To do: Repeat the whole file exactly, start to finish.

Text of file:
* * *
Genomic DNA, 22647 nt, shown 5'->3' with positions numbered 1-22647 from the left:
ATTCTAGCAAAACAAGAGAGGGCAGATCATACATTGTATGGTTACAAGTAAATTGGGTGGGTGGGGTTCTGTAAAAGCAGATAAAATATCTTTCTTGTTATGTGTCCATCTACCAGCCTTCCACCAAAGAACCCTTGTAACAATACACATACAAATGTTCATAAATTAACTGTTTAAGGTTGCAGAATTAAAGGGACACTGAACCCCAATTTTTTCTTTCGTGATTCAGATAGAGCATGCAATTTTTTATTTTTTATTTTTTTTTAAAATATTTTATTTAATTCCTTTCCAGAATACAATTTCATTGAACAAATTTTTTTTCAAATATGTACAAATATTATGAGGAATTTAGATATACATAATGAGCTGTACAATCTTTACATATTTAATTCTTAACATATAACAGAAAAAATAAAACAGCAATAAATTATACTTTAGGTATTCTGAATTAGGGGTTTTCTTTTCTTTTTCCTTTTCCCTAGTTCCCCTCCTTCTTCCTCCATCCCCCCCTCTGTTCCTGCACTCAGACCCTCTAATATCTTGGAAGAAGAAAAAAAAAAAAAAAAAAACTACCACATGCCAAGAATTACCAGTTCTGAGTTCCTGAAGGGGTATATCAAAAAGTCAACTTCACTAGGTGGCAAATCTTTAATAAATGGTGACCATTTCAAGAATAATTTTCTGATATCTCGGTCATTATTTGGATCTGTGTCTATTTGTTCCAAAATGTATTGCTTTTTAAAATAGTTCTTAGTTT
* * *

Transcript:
Genomic DNA, 22647 nt, shown 5'->3' with positions numbered 1-22647 from the left:
ATTCTAGCAAAACAAGAGAGGGCAGATCATACATTGTATGGTTACAAGTAAATTGGGTGGGTGGGGTTCTGTAAAAGCAGATAAAATATCTTTCTTGTTATGTGTCCATCTACCAGCCTTCCACCAAAGAACCCTTGTAACAATACACATACAAATGTTCATAAATTAACTGTTTAAGGTTGCAGAATTAAAGGGACACTGAACCCCAATTTTTTCTTTCGTGATTCAGATAGAGCATGCAATTTTTTATTTTTTATTTTTTTTTAAAATATTTTATTTAATTCCTTTCCAGAATACAATTTCATTGAACAAATTTTTTTTCAAATATGTACAAATATTATGAGGAATTTAGATATACATAATGAGCTGTACAATCTTTACATATTTAATTCTTAACATATAACAGAAAAAATAAAACAGCAATAAATTATACTTTAGGTATTCTGAATTAGGGGTTTTCTTTTCTTTTTCCTTTTCCCTAGTTCCCCTCCTTCTTCCTCCATCCCCCCCTCTGTTCCTGCACTCAGACCCTCTAATATCTTGGAAGAAGAAAAAAAAAAAAAAAAAAACTACCACATGCCAAGAATTACCAGTTCTGAGTTCCTGAAGGGGTATATCAAAAAGTCAACTTCACTAGGTGGCAAATCTTTAATAAATGGTGACCATTTCAAGAATAATTTTCTGATATCTCGGTCATTATTTGGATCTGTGTCTATTTGTTCCAAAATGTATTGCTTTTTAAAATAGTTCTTAGTTT